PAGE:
What makes Alice in Wonderland a beloved classic? This week, I review one of my childhood favorites and some of its creative film adaptations.
Last night I finished Sylvie and Bruno‘s sequel, which I had long been meaning to read (since two years ago!). The two parts together make a truly lovely book, one I can easily call a favorite.
While the Alice books feel more linear in plot, as well as claustrophobic (and thereby cosy), Sylvie and Bruno Concluded (1893) continues the story’s broad setting – a combination of the real world and the two mythical siblings’ world. It is both fun and surprising the way the plot jumps back and forth, and sometimes combines, the characters in the real world and those in Sylvie and Bruno’s world. On the one hand, you have young Dr. Forester, whose broken heart regains hope when he learns his relationship with Lady Muriel is not altogether over. At the same time, there are Sylvie and Bruno who must hold onto the love, symbolized by a locket, their father entrusted to them, and do what they can to help the people around them, whether they are visible or not. The narrator, meanwhile, is the bridge that finds the commonality between the two (and also a good deal of nonsense and contradiction nobody else seems to notice).
Interspersed with all of this is a lot of religious and social commentary by Lewis Carroll. He would often have the various characters debating with one another, and while it left the reader to guess what Carroll was thinking, it was nice to read a relatively realistic commentary. In some cases his opinion was very clear (e.g. what he wrote in the preface about some “stagey” church services was fascinating and quite relevant for today). I found I often agreed with him – of course, not always – in any case, reading what actual Victorians thought is always interesting.
It’s a difficult book to describe otherwise. Because of the topics, I wouldn’t recommend it for children; teens and older could get a lot out of it, though. Honestly, it was moving at times; it’s a book that really drives home what true love is, and such a pure, spiritual, unselfish love transcends the mercenary way our culture likes to divide and label it. If you liked the Alice books, and you wish there were more brotherly/sisterly love in the world, then you really should read Sylvie and Bruno and its sequel.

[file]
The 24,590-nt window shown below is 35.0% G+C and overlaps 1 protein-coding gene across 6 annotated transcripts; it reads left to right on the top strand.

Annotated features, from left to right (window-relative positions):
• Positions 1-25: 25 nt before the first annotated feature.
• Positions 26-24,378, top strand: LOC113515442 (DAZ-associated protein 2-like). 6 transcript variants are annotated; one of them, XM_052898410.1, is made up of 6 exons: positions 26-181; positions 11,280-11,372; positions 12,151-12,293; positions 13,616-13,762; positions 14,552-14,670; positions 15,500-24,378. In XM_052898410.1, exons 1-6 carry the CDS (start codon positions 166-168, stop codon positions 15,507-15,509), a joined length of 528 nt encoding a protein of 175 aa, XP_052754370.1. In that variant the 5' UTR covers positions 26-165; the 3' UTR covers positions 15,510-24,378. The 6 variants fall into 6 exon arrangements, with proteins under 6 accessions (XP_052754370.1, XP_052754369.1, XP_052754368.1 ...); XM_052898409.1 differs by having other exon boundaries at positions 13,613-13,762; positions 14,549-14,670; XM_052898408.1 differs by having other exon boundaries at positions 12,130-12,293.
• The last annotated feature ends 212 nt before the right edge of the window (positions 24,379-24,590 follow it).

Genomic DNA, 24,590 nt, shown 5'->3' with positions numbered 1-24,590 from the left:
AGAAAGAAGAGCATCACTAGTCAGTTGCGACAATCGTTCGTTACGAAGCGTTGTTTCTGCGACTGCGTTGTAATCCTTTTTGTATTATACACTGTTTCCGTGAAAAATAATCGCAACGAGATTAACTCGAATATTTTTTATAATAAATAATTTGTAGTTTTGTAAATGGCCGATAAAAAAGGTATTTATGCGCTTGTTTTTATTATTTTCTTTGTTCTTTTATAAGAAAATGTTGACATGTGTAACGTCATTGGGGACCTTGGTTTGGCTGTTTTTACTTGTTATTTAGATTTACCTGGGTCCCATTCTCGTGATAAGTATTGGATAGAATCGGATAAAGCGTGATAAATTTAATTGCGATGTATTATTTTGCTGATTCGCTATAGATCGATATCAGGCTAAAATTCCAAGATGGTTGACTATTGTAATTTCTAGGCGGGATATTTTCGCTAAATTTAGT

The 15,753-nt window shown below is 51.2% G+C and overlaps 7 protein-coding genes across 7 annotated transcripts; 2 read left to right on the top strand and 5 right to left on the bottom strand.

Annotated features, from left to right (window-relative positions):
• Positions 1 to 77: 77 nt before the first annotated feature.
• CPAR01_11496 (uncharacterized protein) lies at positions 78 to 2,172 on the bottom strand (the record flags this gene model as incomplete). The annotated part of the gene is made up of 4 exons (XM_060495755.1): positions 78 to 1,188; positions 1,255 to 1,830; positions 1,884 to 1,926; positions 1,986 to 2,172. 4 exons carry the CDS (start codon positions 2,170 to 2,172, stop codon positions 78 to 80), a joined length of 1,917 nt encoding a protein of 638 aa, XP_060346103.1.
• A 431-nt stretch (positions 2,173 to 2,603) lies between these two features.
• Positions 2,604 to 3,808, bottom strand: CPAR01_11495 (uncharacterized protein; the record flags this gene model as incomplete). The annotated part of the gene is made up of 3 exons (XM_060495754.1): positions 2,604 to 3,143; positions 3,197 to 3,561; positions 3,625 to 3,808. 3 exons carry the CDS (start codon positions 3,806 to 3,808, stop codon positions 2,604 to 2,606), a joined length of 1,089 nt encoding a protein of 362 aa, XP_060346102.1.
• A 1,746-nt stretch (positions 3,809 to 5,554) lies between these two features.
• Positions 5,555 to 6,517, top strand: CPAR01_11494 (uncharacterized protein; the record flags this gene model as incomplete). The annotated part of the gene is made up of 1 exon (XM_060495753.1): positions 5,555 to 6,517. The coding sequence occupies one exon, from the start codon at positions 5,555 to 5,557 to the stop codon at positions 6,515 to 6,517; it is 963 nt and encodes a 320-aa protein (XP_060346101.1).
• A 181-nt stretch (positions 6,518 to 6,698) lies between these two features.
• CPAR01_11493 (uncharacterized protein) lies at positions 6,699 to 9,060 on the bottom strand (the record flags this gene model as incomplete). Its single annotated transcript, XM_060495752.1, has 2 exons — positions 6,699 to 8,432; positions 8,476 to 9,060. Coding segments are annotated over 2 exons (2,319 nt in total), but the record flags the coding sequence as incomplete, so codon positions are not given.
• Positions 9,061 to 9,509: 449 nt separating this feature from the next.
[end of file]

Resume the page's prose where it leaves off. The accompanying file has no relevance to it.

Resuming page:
5 out of 5 stars.
I feel almost guilty for rating this classic of classics so poorly, but I think it’s a book you either love, loathe, or feel lukewarm about.
Pros: The historic setting, historic dialogue, underwater/cave battle, and Christian perspective. Added 1/2 star for Beowulf‘s influence on Tolkien’s The Lord of the Rings.
Cons: Beowulf (the character) is much too flawless a fighter. He hardly seems human. A more interesting character is Wiglaf, the underling whose courage outweighs his inexperience.
A very weird, Edgar Allan Poe-esque story about gambling and ghosts. It’s also super fast-paced, which doesn’t help. Interesting concept, however.
One of the best books I’ve read in the last year. This is a collection of math/logic puzzles, with continuing characters and storylines. The dialogue is wonderfully witty and hilarious at times (“Equilateral! And rectangular!”).
As far as the puzzles themselves go, this is serious stuff. Mathematically, pretty much all you need is algebra. The logic is the tough part. I tried solving several of them, but was only able to solve one on my own: “Petty Cash”. Even this involved Victorian British currency and some convoluted systems of equations.
Needless to say, you will be staying up very late at night trying to solve these. They look horribly simple, even on your second or third attempt.
Another memoir by Joseph Conrad, this book gives fascinating insights on what his early life was like, how he became a seaman, and how–comparatively late in life–he became a writer. Highly recommended for Conrad fans and people interested in the lives of great authors.